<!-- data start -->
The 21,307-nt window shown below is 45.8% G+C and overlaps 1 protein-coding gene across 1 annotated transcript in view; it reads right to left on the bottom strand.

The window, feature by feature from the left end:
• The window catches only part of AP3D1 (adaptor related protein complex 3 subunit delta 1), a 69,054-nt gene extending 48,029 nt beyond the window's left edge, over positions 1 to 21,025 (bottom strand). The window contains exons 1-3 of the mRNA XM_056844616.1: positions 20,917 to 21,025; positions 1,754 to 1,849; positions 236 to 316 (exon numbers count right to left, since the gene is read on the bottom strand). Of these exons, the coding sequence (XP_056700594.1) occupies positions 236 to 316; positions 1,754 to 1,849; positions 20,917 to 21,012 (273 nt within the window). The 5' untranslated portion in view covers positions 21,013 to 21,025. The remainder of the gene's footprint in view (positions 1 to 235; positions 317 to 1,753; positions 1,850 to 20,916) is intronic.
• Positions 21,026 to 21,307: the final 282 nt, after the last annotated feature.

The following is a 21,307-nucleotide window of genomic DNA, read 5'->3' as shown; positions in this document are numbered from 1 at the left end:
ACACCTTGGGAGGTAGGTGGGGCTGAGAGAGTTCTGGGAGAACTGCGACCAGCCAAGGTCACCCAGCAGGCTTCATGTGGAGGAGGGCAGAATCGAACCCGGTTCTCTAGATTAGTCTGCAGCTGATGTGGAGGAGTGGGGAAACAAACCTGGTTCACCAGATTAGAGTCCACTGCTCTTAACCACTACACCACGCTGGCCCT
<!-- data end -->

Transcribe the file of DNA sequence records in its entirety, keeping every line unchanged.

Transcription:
The 21,307-nt window shown below is 45.8% G+C and overlaps 1 protein-coding gene across 1 annotated transcript in view; it reads right to left on the bottom strand.

The window, feature by feature from the left end:
• The window catches only part of AP3D1 (adaptor related protein complex 3 subunit delta 1), a 69,054-nt gene extending 48,029 nt beyond the window's left edge, over positions 1 to 21,025 (bottom strand). The window contains exons 1-3 of the mRNA XM_056844616.1: positions 20,917 to 21,025; positions 1,754 to 1,849; positions 236 to 316 (exon numbers count right to left, since the gene is read on the bottom strand). Of these exons, the coding sequence (XP_056700594.1) occupies positions 236 to 316; positions 1,754 to 1,849; positions 20,917 to 21,012 (273 nt within the window). The 5' untranslated portion in view covers positions 21,013 to 21,025. The remainder of the gene's footprint in view (positions 1 to 235; positions 317 to 1,753; positions 1,850 to 20,916) is intronic.
• Positions 21,026 to 21,307: the final 282 nt, after the last annotated feature.

The following is a 21,307-nucleotide window of genomic DNA, read 5'->3' as shown; positions in this document are numbered from 1 at the left end:
ACACCTTGGGAGGTAGGTGGGGCTGAGAGAGTTCTGGGAGAACTGCGACCAGCCAAGGTCACCCAGCAGGCTTCATGTGGAGGAGGGCAGAATCGAACCCGGTTCTCTAGATTAGTCTGCAGCTGATGTGGAGGAGTGGGGAAACAAACCTGGTTCACCAGATTAGAGTCCACTGCTCTTAACCACTACACCACGCTGGCCCT